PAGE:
Yesterday I read Alan Maley’s wonderful article in ETP. The article called ‘Over the Wall...’ was about four novels discussing the issue of immigration to the
Contrary to thousands of Poles, I didn’t choose
to settle in. Yet the stories and plights of immigrants in the article sounded very familiar. England
Most of my close friends know that I came to
in 2007 with a credit waiting to be paid. I guess you might say I sort of escaped from Turkey leaving the credit behind. But I had to do it – the money was necessary for my first months in Poland . Istanbul
And then all the problems began.
- During my first week while eating lahmacun, my tooth broke and I had to visit a dentist (80YTL with the help of my Turkish friend whose uncle was a dentist).
- The Euro rate at that time was very low and I ended up having a lot less money than I expected. Having paid the deposit and rent for the apartment (plus an extra 500 YTL for the furniture) I was left with around 300 TL for a month and a half.
- As my turist visa was valid for month only I had to get myself a residence permit for which my school refused to pay. We ended up spending the whole day in the Aksaray Yabanci Şubesi in exactly one hundered queues not knowing how the whole process was going to end. Mind you, I didn’t have the 570 YTL to pay for my Ikamet or the 3000$ in my account which was required. To cut a long story short, the school was taking the 570 YTL from my salary in installments. How generous.
- I had to save as I wanted to pay off the credit by Christmas so I was eating lots during lunch at school so as not to spend money on food later. The result was even worse – I probably gained around 10 kg that year.
- Somehow, I expected
to be warm so I had taken mostly summer clothes from home. Obviously it wasn’t so I had to wear layers of T-shirts and tops in winter as it was, actually, pretty cold that year. Istanbul
- The food sold in stores was a lot different from home. It took me a few months and a lot of experimenting to find Turkish equivalents of what I was used to eat. After 2 years I can find bread similar to the one we have in
Poland but a) some other things are not sold here at all, b) the ones you manage to find are usually outrageously expensive.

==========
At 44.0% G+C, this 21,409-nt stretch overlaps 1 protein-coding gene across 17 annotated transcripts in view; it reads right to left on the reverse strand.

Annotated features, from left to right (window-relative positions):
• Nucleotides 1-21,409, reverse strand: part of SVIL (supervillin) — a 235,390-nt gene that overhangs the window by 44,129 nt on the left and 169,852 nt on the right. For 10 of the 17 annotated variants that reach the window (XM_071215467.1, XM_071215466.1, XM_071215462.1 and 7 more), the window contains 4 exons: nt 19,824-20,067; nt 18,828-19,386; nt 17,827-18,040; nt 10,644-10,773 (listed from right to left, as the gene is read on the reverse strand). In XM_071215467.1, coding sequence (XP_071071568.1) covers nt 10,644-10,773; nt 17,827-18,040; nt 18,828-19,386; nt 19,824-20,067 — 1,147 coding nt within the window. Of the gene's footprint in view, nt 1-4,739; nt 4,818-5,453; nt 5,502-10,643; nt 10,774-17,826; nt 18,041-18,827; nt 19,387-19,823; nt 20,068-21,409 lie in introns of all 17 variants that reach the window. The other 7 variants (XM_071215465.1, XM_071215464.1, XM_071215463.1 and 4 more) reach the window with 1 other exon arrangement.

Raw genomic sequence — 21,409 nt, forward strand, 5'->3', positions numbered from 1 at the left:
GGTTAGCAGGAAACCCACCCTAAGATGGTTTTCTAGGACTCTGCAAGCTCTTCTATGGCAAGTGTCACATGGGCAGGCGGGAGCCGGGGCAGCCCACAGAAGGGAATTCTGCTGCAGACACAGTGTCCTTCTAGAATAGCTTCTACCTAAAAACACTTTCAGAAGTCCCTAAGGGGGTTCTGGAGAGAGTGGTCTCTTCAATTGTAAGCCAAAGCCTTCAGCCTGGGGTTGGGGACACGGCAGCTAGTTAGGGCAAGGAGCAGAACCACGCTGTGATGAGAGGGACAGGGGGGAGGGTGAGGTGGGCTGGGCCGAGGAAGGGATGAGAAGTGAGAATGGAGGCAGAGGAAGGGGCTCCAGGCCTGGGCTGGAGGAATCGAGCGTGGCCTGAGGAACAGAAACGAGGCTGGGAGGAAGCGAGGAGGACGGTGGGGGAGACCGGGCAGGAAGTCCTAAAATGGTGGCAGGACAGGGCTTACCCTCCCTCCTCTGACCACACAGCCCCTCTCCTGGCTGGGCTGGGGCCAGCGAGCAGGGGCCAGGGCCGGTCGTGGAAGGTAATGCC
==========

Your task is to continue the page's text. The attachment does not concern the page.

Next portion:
- In the area where I lived hardly anyone spoke English – my Turkish friend had to accompany me to the hairdresser’s every time and, what a surprise, I always had a different haircut and hair colour that I wanted. Apparently Turkish hairdressers do it to everyone lol J
- I met some people during CELTA and ended up working with one but most of the time I felt extremely lonely. I didn’t have a laptop, there were no English books around and I did my share of sightseeing before. During a Christmas party my South African friend told me how to switch the language to original on the Digiturk remote control. That was awesome! I became a fan of Crime&Investigation Network as finally, there was something on TV that I could understand!
- So many times I got into the wrong bus in the morning and had to catch a taxi to be at school on time. If you have ever used
’s public transport in the morning, you know what I mean. Traffic, dolmuşes, minibuses, service buses, green buses and blues buses, taxis and people. LOOOts of people running to get on something that will take them to work. Istanbul
- I had the unfortunate chance of learning the word fortçuluk and that was not nice especially that the fortçuluk took place more than once. I guess it happens in many countries but it has never happened to me back home.
Yeah, immigration is tough and definitely not for the faint-hearted. Despite all my hardships here in
I haven never regretted my decision to work there. I’ve learned a lot about Istanbul , Turks and myself. Although I had to start everything from scratch again, it was worth all what I’d been through. Turkey
How about you expat teachers?
What was the most difficult thing for you to accept or deal with in your new countries?
Would love to hear your stories!